Wednesday, October 5, 2011

American: The Bill Hicks Story (Matt Harlock & Paul Thomas, 2011)

Bill Hicks existed and continues to live on at the fringes of mainstream acceptance, to the point that the titling of this biographical documentary seems less a insight into the comic's thematic focus than a reminder to the citizens of his home country that he was actually one of them. You wouldn't have known it during his life, and few seem to know it now; it's fitting that this film, title and all, was made by two filmmakers from Britain, where Hicks arrived an instant megastar in 1991, barely three years before his death from pancreatic cancer. But he died a legend in some circles, a mythical entity of uncompromising truth and savage comedy that has only expanded with time. In the aftermath of George W. Bush, so many fans have projected upon what Hicks would have had to say about that period in time that Hicks himself likely could never have lived up to the expectation had he beaten his cancer.

That places a weight on the shoulders of American that the film could never bear. As hagiography, it won't convert anyone unfamiliar with Hicks, and the fans will know almost all of the footage the directors collected by heart. Once the film establishes how Hicks grew into the comic who emerged in the late-'80s like the wrath of God come to pass judgment on Reagan's America, it ceases to offer insights, reveling in the skill of this brutal, hilarious man—"comedian" seems less accurate than the phrase, to steal from Mel Brooks, "stand-up philosopher"—with a sort of greatest-hits package.

Taking stylistic cues from the film adaptation of Robert Evans' memoir The Kid Stays in the Picture, American makes up for sparse footage of Bill's early life by animated photographs that give three dimensional movement to still images. Digital collages match talking head reminiscences not only with settings but by cutting various facial expressions from old photos to reflect the tenor of remembered conversations, breakthroughs, and struggles. Intriguing and striking as this style is, it cannot hide its purpose: to make up for massive gaps in usable material to show from the first 25 years or so of Hicks' life.

Still, for a time this does not matter. The lack of video material from Hicks' childhood is to be expected, and the portrait his friends and family paint of an angry but inspired kid helps contextualize the comic's stage persona. The filmmakers craft a vision of a boy so reserved and defensive of his abilities that he never learned how fine his parents were with his abrasive style until well into his adulthood, a kid who bonded with friends and planned whole careers with them behind his locked bedroom door. This secretive, caustic young man aligns eerily with the destructive social commentator later seen screaming and rolling around on-stage, and photos of a teenage Hicks are instantly recognizable as him, but then they would be for a man who never got to grow old.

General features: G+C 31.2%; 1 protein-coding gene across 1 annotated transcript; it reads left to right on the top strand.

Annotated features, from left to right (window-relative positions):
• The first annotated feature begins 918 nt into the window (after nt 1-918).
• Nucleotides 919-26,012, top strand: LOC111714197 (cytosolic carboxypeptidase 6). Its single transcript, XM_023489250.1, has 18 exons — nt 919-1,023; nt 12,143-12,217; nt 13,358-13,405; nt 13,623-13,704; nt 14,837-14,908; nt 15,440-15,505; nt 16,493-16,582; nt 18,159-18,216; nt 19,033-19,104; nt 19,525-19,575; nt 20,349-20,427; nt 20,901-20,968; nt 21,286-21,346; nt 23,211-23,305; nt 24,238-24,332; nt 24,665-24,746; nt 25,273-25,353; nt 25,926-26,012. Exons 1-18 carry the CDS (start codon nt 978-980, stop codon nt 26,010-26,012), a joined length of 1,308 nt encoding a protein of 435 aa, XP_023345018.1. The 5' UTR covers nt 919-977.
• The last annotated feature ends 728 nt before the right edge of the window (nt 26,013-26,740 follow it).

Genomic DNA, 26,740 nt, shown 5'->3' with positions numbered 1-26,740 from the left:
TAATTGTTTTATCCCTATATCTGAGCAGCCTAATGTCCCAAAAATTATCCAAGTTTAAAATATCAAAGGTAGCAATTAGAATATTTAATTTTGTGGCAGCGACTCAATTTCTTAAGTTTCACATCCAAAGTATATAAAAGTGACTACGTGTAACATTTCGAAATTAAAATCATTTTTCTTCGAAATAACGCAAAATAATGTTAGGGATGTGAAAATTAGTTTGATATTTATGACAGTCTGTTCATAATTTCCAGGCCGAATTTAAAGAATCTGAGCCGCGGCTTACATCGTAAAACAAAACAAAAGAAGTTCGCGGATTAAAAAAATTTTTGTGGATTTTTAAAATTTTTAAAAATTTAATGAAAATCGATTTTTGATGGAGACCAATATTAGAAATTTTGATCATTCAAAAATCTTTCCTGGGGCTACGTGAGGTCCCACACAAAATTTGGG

My favorite stretch of the documentary charted the first stage of Hicks' comic career. I was surprised to find that not only did he start out as a clean comic—fans of his will know how baffling the very notion of this is—but that he nearly enjoyed mainstream success out of the gate. Tapes of early material overflow with jokes about typical youth subjects like parents, but you can hear Hicks' incredible grasp of flow and rhythm early on, talents that would serve him well later when he learned to spin lengthy diatribes that only occasionally floated into a punchline yet kill with their precision and pacing. Obviously he's still an average comedian at this stage, but it reveals something about the nature of the system he later railed against that he nearly broke out with this safer material before substance abuse shaped the angrier performer who would live on in infamy. As is so often the case with artists, drugs and alcohol helped unlock Bill's talent (loosening his more uptight persona into the bitter, honest ranter he became), then sidelined his career, then provided an even bigger inspirational boost when he got clean. This is a clichéd tale of artistic growth, but clichés can be true, as they obviously are here.